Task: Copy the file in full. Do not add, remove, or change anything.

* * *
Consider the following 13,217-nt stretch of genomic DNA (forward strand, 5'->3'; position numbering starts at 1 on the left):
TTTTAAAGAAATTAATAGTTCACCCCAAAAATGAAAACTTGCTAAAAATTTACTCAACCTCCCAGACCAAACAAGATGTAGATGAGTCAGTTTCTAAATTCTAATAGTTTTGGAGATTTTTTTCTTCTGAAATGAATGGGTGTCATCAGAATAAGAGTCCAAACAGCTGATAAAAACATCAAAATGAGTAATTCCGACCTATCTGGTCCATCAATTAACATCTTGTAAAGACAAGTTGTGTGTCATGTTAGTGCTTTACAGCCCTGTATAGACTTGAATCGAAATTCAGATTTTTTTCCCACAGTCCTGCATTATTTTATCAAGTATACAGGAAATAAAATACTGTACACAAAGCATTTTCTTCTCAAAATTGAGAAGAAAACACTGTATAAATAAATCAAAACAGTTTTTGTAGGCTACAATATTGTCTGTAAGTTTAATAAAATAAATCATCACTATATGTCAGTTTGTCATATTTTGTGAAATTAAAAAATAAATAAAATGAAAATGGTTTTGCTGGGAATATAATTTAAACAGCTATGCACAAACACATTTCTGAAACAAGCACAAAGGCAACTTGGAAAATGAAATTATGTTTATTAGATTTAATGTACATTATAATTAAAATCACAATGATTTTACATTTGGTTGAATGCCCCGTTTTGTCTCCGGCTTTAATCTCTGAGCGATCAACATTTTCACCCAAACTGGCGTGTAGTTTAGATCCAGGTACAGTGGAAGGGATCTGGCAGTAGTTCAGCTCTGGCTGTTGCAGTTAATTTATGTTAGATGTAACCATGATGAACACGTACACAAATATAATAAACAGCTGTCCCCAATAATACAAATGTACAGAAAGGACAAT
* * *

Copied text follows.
Consider the following 13,217-nt stretch of genomic DNA (forward strand, 5'->3'; position numbering starts at 1 on the left):
TTTTAAAGAAATTAATAGTTCACCCCAAAAATGAAAACTTGCTAAAAATTTACTCAACCTCCCAGACCAAACAAGATGTAGATGAGTCAGTTTCTAAATTCTAATAGTTTTGGAGATTTTTTTCTTCTGAAATGAATGGGTGTCATCAGAATAAGAGTCCAAACAGCTGATAAAAACATCAAAATGAGTAATTCCGACCTATCTGGTCCATCAATTAACATCTTGTAAAGACAAGTTGTGTGTCATGTTAGTGCTTTACAGCCCTGTATAGACTTGAATCGAAATTCAGATTTTTTTCCCACAGTCCTGCATTATTTTATCAAGTATACAGGAAATAAAATACTGTACACAAAGCATTTTCTTCTCAAAATTGAGAAGAAAACACTGTATAAATAAATCAAAACAGTTTTTGTAGGCTACAATATTGTCTGTAAGTTTAATAAAATAAATCATCACTATATGTCAGTTTGTCATATTTTGTGAAATTAAAAAATAAATAAAATGAAAATGGTTTTGCTGGGAATATAATTTAAACAGCTATGCACAAACACATTTCTGAAACAAGCACAAAGGCAACTTGGAAAATGAAATTATGTTTATTAGATTTAATGTACATTATAATTAAAATCACAATGATTTTACATTTGGTTGAATGCCCCGTTTTGTCTCCGGCTTTAATCTCTGAGCGATCAACATTTTCACCCAAACTGGCGTGTAGTTTAGATCCAGGTACAGTGGAAGGGATCTGGCAGTAGTTCAGCTCTGGCTGTTGCAGTTAATTTATGTTAGATGTAACCATGATGAACACGTACACAAATATAATAAACAGCTGTCCCCAATAATACAAATGTACAGAAAGGACAAT